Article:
Turkey plans to invade northern Iraq

Special to World
Feb. 21, 2003, 2003

Turkey's military is planning to occupy northern Iraq to secure its interests during a U.S.-led war against the regime of President Saddam Hussein.

The military has drafted plans for up to 80,000 troops to cross the border into Iraq and capture oil-rich areas in the north and to establish safe haven areas for the estimated 1 million ethnic Turks in Iraq.

The military's high command has examined plans for a two-stage operation in northern Iraq that would ensure Ankara's interests in the country, Turkish sources said. Those interests are described as preventing the establishment of a Kurdish state, protecting the oil fields and securing the wellbeing of Iraq's Turkmen minority.

Turkey has briefed the United States on Ankara's plans for Iraq as part of an effort to complete an expanded military cooperation accord, the sources said. The United States has countered with an offer to protect Iraq's oil fields and the Turkmen minority during the course of the war. The two countries disagree over the size of Turkish military deployment and authority in Iraq.

The sources said the first part of Turkey's operation has already begun. About 20,000 Turkish troops are operating along the Iraqi-Turkish border, with most of them in Iraq at any given time.

The second stage of the Turkish operation will begin once the United States invades Iraq, the sources said. At that point, Turkey's military will head south and capture the cities of Kirkuk and Mosul as well as the surrounding areas populated by ethnic Turks.

The Turkish operation could move as deep as 250 kilometers within Iraq and result in deployment near Tikrit, the home of Saddam. Turkey would then have as many as 80,000 troops in Iraq, including special forces, logistics and supply units and paramilitary forces.

The sources said Ankara's military has insisted that it would not come under U.S. command in Iraq.

In that regard, Turkey has proposed that the United States establish two military commands to direct their cooperation during the war against Iraq. The first command would be in the southeastern Turkish city of Diyarbakir.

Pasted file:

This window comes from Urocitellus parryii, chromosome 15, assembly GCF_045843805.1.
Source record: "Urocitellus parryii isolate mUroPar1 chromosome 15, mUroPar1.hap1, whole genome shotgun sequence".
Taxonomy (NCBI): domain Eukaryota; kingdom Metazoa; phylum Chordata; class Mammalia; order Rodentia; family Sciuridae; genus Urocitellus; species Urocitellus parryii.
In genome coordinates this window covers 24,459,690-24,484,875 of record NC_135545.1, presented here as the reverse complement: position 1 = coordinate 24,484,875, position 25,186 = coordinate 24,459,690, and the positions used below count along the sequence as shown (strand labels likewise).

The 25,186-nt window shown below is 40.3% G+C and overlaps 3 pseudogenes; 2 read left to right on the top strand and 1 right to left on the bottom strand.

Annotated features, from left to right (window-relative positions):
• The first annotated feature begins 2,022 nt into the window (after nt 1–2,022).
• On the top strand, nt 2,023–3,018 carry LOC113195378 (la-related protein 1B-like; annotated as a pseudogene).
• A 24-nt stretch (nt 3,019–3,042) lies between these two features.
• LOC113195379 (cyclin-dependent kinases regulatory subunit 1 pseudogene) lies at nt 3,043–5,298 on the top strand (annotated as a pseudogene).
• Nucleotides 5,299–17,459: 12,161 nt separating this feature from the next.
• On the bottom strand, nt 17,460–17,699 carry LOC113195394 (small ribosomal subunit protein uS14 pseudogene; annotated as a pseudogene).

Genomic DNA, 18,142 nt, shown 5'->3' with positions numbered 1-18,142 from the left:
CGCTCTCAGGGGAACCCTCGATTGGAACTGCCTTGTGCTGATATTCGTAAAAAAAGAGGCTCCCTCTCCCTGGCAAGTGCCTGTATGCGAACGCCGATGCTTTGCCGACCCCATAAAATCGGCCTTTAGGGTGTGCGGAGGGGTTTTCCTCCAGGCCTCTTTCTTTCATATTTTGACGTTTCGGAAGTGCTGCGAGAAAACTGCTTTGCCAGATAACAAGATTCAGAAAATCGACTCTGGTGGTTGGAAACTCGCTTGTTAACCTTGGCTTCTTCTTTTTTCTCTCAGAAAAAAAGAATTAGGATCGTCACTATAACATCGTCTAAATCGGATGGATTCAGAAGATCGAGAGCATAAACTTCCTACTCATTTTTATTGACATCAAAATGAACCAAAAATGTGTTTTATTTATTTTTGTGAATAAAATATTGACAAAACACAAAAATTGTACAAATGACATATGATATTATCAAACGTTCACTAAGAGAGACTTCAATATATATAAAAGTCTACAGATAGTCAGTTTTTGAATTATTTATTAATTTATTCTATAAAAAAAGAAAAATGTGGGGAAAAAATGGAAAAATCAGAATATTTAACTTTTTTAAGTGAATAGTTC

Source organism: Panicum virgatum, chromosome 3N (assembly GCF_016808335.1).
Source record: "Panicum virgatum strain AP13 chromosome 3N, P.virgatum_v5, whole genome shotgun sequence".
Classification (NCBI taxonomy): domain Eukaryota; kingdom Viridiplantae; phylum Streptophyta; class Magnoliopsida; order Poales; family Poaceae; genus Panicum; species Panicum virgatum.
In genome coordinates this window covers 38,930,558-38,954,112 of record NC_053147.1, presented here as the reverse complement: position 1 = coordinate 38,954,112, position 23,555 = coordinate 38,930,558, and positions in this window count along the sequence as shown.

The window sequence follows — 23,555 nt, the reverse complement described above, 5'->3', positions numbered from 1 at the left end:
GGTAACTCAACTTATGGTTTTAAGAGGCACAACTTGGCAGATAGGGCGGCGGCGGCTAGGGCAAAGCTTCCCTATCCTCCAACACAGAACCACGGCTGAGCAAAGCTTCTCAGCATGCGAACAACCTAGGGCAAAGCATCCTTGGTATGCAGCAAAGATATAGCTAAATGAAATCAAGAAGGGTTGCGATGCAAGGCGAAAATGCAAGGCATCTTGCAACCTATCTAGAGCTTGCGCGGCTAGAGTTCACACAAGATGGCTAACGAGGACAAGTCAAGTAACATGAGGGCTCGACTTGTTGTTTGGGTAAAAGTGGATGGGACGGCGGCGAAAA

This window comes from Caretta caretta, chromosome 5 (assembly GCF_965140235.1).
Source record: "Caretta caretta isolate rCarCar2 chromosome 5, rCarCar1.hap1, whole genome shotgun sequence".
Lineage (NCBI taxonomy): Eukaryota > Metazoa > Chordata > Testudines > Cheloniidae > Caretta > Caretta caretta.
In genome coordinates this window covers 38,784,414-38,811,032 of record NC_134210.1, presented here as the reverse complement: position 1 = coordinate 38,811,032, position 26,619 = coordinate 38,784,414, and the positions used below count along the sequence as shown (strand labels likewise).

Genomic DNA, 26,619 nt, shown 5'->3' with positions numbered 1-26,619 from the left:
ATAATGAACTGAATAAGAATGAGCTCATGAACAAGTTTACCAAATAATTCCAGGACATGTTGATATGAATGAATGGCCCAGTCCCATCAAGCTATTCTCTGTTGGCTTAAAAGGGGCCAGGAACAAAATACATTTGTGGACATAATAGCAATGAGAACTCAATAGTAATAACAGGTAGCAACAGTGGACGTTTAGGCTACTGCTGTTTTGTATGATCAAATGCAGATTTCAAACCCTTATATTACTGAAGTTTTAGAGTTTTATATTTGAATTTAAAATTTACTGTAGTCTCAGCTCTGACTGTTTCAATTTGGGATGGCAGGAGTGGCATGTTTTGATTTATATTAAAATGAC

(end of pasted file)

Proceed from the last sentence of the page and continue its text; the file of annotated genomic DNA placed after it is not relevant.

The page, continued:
Diyarbakir, which contains a major Turkish air base to be upgraded by the U.S. military, would serve as a joint U.S.-Turkish command. The two militaries would coordinate operations and deployment in northern Iraq.

The second proposed command would be located near Doha, the capital of Qatar. This command would be authorized to conduct the war throughout Iraq, particularly the invasion from Kuwait.

The sources said the Turkish proposal was meant to counter a U.S. insistence that Washington be solely responsible for operations in Iraq. The U.S. demand was relayed last week during the visit to Ankara by a special envoy of President George Bush, Zalmay Khalilzad.

Another dispute between Ankara and Washington concerns the size of Turkey's planned military deployment. The Turkish General Staff wants to deploy at least 80,000 troops in Iraq to protect oil fields and the Turkmen minority and to ensure that Kurdish separatists do not establish an independent state along the Turkish border.

The sources said Turkey has also proposed that its forces launch the invasion of northern Iraq and open major roads and secure the area. U.S. forces would then move through northern Iraq on their way to Baghdad.

On Feb. 17, U.S. military personnel continued to flow into Turkey for a project to modernize military bases and ports. Turkish sources said some 1,000 of the more than 3,500 U.S. engineers, technicians and other staff have already arrived.

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